Had customers with links to organised crime

Federal Court orders SkyCity Adelaide to pay $44 million fine over money laundering failings

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The Federal Court of Australia has ordered SkyCity Entertainment Group to pay AU$67 million ($44.2 million) of civil penalty following a money laundering case.

The ruling was in relation to a case brought on by the Australian Transaction Reports and Analysis Centre (AUSTRAC). SkyCity and AUSTRAC agreed on the penalty amount last month. This resolution, now approved by the court, addresses historical anti-money laundering (AML) and counter-terrorism financing (CTF) deficiencies at SkyCity's Adelaide casino.

The court also mandated SkyCity to cover AUSTRAC’s legal costs of $3 million.

Allegations in court documents revealed that the casino had clientele with connections to organized crime, loan sharking, human trafficking, and sex slavery. An AUSTRAC spokesperson noted that SkyCity did not conduct adequate ongoing customer due diligence, allowing high-risk customers to channel millions of dollars through the casino over several years.

"SkyCity admitted that its contraventions made it vulnerable to criminal exploitation, and exposed the Australian community and financial system to money laundering and terrorism financing risk," the spokesperson said.

"It (SkyCity) failed to carry out required checks on 121 customers, including where SkyCity knew customers were the subject of law enforcement interest, or where there were indications that some posed a higher risk of money laundering."

Peter Soros, AUSTRAC's acting chief executive, emphasized the importance of compliance with anti-money laundering laws, stating that casinos, like all businesses, must fulfill their AML obligations.

“Today’s result shows Austrac is prepared to take action when businesses, including casinos, fail to comply with the legislation. Businesses who ignore their obligations are affecting the Australian community by leaving the door open to criminal activity,” Soros said.

In May, both SkyCity Adelaide and AUSTRAC filed a joint submission proposing the AU$67 million penalty to resolve the casino's misconduct. Meanwhile, South Australia's Consumer and Business Services department had previously appointed retired Supreme Court judge Brian Martin KC in 2022 to investigate SkyCity's suitability to operate the casino. This investigation was paused while AUSTRAC pursued the matter in Federal Court.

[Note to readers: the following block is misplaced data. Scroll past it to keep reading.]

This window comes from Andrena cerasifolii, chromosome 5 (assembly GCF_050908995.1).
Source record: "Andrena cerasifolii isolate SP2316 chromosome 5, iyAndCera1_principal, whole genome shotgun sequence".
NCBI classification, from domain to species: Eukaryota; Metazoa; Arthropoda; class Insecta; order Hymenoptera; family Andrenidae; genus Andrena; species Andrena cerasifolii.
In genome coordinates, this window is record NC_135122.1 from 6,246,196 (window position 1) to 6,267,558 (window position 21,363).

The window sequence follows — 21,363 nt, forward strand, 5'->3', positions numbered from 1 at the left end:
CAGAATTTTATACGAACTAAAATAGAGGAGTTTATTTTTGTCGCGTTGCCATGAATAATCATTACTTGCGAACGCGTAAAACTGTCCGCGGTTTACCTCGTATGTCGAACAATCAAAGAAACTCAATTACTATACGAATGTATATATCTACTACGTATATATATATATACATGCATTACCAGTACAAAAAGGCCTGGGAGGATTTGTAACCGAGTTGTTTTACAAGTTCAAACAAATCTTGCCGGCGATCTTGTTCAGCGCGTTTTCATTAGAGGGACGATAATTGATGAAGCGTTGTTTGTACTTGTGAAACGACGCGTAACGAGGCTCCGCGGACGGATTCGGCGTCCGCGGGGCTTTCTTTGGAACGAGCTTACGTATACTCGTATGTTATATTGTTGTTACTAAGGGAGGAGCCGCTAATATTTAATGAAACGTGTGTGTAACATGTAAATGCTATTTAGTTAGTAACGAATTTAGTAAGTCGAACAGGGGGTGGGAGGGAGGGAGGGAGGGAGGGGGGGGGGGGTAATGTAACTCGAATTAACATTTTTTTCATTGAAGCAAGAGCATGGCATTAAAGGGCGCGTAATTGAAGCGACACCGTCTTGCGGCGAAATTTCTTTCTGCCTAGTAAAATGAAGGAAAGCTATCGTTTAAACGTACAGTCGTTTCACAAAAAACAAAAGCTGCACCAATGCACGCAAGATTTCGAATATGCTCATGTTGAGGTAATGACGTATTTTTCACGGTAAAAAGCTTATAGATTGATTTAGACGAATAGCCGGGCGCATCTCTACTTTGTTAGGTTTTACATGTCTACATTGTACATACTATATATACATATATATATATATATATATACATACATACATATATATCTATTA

Since AUSTRAC's allegations, SkyCity has initiated measures to address the identified issues. The company appointed an independent expert in July 2021 to review its AML/CTF programs at the Adelaide casino and other operations. This review has prompted significant changes at the venue.

The casino has also developed an AML enhancement program for the Adelaide casino, incorporating improvements based on the initial case findings. The casino has also made governance changes, expanded its financial crime, legal, and compliance teams, and committed to increased investment in AML and CTF resources. Additionally, SkyCity has strengthened its cooperation with law enforcement agencies.

In a related legal issue, SkyCity announced that the High Court has agreed to hear its appeal regarding the calculation of state government taxes on loyalty reward points. The casino disputes whether these points should be considered taxable revenue when converted for gambling. An earlier ruling by the South Australian Supreme Court had gone against SkyCity, and if the appeal is unsuccessful, the casino may owe more than AU$22 million ($14.5 million).

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